By Erica Browne Grivas
Maybe you’ve seen the meme “I garden so I don’t kill people?” While I hope you’re not in that space at the moment, there are many ways the garden soothes the savage beasts in our souls. See this post for my gardening-as-facial experience. You don’t even need a gravel garden to rake or a dedicated meditation/nap spot in your yard, although I’m all for them.
Movement and exercise go a long way to bevel the edges off our stress-sharpened nerve endings. This holds true whether your exertion is at a Tai Chi level, say choosing cast members for a table bouquet, or a triathlon level, like moving seven yards of mulch with one wheelbarrow.
Repetitive acts and those requiring close attention welcome our brains to enter the desirable “flow” state, which lowers stress and dampens our worrying Default Mode Network, the brain function that is questioning, criticizing, and looking out for danger signals. Instead of thinking ahead with anxiety about what’s to come or looking back with judgement, people in flow are just enjoying the moment, and it feels effortless. Time flies. We often see performing musicians, athletes, and public speakers in a flow state.
In the garden, activities like sowing or weeding in rows, raking, refilling a line of pots, and deadheading are all flow-encouraging. For deadheading, may I recommend coreopsis, with a million blossoms dancing on thread-like stalks, or if you’re in a darker mood, decapitating spent rhododendron flowerheads. Pruning is of course an art of intense observation when done with intention.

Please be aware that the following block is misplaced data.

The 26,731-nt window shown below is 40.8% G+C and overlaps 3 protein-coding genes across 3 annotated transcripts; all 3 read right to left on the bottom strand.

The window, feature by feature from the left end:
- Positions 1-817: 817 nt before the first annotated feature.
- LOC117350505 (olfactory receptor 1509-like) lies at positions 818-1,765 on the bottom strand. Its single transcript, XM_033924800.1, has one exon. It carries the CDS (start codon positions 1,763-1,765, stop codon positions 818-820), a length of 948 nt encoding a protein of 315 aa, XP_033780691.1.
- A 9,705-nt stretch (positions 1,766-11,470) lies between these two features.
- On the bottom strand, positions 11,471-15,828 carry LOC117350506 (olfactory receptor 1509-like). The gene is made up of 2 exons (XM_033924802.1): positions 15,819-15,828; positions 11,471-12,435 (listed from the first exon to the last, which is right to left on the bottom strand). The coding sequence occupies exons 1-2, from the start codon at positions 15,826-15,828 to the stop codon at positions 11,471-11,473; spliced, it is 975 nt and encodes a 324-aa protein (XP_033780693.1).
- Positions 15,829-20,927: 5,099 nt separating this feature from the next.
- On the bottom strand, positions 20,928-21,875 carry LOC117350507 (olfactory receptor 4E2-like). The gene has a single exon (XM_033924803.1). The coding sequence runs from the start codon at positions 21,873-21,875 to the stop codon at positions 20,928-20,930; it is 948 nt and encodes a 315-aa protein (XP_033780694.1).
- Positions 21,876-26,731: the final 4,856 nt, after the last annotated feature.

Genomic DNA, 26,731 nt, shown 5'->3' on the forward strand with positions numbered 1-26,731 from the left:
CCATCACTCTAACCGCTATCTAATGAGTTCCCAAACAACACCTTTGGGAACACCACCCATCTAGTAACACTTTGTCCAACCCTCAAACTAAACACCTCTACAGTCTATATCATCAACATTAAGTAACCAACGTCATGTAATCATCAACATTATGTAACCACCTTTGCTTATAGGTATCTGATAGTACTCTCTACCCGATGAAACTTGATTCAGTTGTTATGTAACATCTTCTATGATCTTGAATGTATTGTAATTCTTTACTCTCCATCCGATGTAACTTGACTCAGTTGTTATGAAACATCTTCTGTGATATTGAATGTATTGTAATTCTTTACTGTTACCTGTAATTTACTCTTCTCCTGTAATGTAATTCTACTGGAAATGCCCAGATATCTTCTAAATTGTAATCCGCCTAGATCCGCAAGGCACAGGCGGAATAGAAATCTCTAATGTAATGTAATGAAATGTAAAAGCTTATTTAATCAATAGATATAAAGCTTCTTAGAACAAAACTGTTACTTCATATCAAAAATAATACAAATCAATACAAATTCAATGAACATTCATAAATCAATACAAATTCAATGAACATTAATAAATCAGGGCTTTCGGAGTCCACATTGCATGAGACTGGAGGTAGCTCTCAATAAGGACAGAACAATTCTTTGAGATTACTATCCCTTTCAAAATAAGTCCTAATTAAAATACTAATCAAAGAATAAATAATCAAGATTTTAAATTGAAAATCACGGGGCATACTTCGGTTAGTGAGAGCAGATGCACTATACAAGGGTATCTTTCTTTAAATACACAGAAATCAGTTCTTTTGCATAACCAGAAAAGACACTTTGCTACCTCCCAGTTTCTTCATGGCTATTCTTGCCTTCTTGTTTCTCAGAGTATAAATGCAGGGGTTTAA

Mindful Ways to Put Your Art Into It
Maybe you’d prefer something less work-flavored. For fun, you can boost your observation skills by accessing your inner artist.
Garden writer Lorene Edwards Forkner has created a gorgeous new book out of her meditative practice that became an Instagram sensation and a gorgeous new book, “Color In and Out of the Garden“. Using flowers, twigs, stones, and shells as daily inspiration, she makes a 3 x 3 grid of squares in watercolor. This deceptively simple practice immerses the artist and the viewer in a mesmerizing wave of color.
Or, consider taking a page from Monet’s sketchbook – go out and observe the same plant (or haystack) every day for a month or once a month for a year.
Document the changes by:
- Writing in a journal
- In photographs
- In sketches, or
- Just enjoy noticing.
If you are a knitter or crocheter, a beautiful and simple way to cultivate mindfulness while appreciating your environment is making a scarf documenting the day’s weather, like this knitter on Ravelry.com who knit a few rows a day depicting the sky’s mood, which in Seattle would be 85% foggy skies sandwiching 15% summer sun. Others use colors to denote the temperature. Here’s one from knitter Josie George:
Lastly, and easiest of all, you can just go outside and breathe, perhaps lazily drawing your fingers through fluffy loam. Healthy soil contains certain microbiota that, when inhaled, encourage serotonin production in the brain. Serotonin is a neurotransmitter antidepressants work to foster, but you can get it minus potential side effects by working in your soil. So spend some time with your soil, and your friends and loved ones will thank you.